Readin', Writin' and Riches: Reader-Written Titles for the Wealthy (Seriously) Are Looking for New Backers

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LOS ANGELES-Imagine a magazine where almost anyone can get their old diaries, love letters or poetical ramblings into print. Where the local deli owner, who happens to think he's a darn fine artist, can submit graphics. Where editing is largely taboo and where 40 percent of potential advertisers are actually turned away for being too "mass market."

Well, that's the philosophy behind three regional magazines serving Los Angeles. And if The Metropolitan Media Group can find investors, New York City, Boston, Palm Beach and other cities will have their own reader-written magazines.

Most editors would flinch at the editorial philosophy behind Metropolitan's magazines, which include literary The Brentwood Bla Bla and Beverly Hills, The Magazine, along with satirical The Prince and The Bear.

"If the First Amendment meant free speech, then all of us would have access to the media and the printed page," says Michael Lobkowicz, Metropolitan's executive publisher. Almost everything we read today has been sanitized and bleached." He has thus devoted his life to "eliminating the editor."

To date, only the four-year-old Bla Bla is completely reader-written, but Lobkowicz is working toward that goal for the other two titles, launched in April.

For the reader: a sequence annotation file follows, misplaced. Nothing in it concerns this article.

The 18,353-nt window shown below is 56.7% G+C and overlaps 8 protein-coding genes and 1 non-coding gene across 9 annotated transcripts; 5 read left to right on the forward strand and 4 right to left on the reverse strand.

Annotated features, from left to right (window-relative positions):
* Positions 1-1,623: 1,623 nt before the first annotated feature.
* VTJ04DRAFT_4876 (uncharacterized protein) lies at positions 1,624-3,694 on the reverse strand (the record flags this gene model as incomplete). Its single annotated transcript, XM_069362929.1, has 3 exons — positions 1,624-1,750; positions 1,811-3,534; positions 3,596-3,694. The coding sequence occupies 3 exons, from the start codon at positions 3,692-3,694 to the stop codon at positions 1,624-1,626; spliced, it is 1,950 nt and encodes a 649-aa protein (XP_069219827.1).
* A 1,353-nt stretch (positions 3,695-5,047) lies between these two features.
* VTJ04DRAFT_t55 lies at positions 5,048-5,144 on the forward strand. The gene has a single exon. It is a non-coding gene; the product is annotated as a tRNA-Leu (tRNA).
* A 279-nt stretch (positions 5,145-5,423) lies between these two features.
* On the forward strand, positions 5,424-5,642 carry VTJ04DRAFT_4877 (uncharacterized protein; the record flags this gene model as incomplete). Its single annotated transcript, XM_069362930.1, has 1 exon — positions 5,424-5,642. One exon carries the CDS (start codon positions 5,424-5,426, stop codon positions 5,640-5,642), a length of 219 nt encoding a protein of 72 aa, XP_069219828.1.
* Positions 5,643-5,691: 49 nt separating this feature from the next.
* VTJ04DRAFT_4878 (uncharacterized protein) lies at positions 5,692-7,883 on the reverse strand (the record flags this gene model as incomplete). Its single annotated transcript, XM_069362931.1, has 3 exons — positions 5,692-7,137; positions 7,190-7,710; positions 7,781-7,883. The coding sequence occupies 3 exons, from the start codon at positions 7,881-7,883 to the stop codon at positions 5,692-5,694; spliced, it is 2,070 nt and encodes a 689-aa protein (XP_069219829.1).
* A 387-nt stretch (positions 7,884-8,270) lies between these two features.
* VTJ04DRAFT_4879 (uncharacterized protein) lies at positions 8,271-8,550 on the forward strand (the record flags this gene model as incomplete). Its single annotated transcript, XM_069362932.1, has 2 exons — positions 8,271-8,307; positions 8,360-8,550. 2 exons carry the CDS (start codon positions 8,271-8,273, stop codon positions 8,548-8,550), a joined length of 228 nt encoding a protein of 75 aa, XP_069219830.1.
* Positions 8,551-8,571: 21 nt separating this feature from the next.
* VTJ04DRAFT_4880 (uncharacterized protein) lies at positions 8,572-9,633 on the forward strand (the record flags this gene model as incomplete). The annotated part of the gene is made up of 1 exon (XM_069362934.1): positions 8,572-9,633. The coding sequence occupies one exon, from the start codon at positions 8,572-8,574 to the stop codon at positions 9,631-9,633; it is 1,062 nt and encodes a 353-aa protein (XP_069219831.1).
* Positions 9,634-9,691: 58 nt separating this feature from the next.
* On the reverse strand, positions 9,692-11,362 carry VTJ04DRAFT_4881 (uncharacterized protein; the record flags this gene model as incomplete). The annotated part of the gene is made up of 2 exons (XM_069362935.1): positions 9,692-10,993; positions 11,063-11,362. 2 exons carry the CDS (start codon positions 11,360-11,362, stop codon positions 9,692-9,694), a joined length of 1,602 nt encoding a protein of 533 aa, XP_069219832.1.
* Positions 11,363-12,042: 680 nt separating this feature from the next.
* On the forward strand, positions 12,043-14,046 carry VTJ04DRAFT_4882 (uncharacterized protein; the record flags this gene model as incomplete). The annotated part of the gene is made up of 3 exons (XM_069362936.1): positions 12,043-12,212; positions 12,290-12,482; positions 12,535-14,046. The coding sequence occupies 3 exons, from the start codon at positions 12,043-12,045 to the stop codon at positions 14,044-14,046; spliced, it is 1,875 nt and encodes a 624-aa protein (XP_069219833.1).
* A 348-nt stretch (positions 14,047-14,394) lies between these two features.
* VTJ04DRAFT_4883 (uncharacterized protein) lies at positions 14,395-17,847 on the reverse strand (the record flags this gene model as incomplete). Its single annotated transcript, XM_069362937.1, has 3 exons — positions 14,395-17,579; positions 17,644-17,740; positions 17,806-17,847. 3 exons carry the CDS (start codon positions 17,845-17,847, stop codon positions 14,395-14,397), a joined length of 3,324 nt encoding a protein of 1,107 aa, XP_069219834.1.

To fill the literary titles, Kelly Bushinsky-who does hold the title of editor-relies largely on nonprofessional writers and some journalists looking for additional creative outlets. No payment is given, but the thrill of a byline seems incentive enough, since Bushinsky receives no shortage of submissions. One lawyer, in fact, abandoned the legal field to write and produce for the theater after becoming hooked writing theater reviews for Bla Bla.

But Metropolitan's readership is not quite as democratic as it would appear. Lobkowicz minces no words in telling you that his titles target the very rich. Bla Bla claims its trendy West Los Angeles readers have an average income of $170,000; similarly, Beverly Hills captures the wealthy in its area.

All the titles are distributed free through restaurants, galleries and other local outlets throughout upscale parts of Los Angeles. But more than half of Bla Bla's 78,000 copies, and 40 percent of Beverly Hills' 60,000 copies, are hand delivered to carefully targeted homes.

So what do the wealthy like to read-and write-about? While theater and restaurant reviews are staples, the rest of the editorial is up for grabs. That's why in one issue of Bla Bla, for example, you might see a poem about nature by a 10 year old, a first-person account from a heartbroken lover and a photo collage of funky neon around Los Angeles.

Despite the editorial free-for-all, Bushinsky says she never rewrites anything and does not copyedit. "I am very careful to keep the flavor of the writer," she explains, adding that she does check for clarity. "I am interested in what people say about their lives and not how they say it. …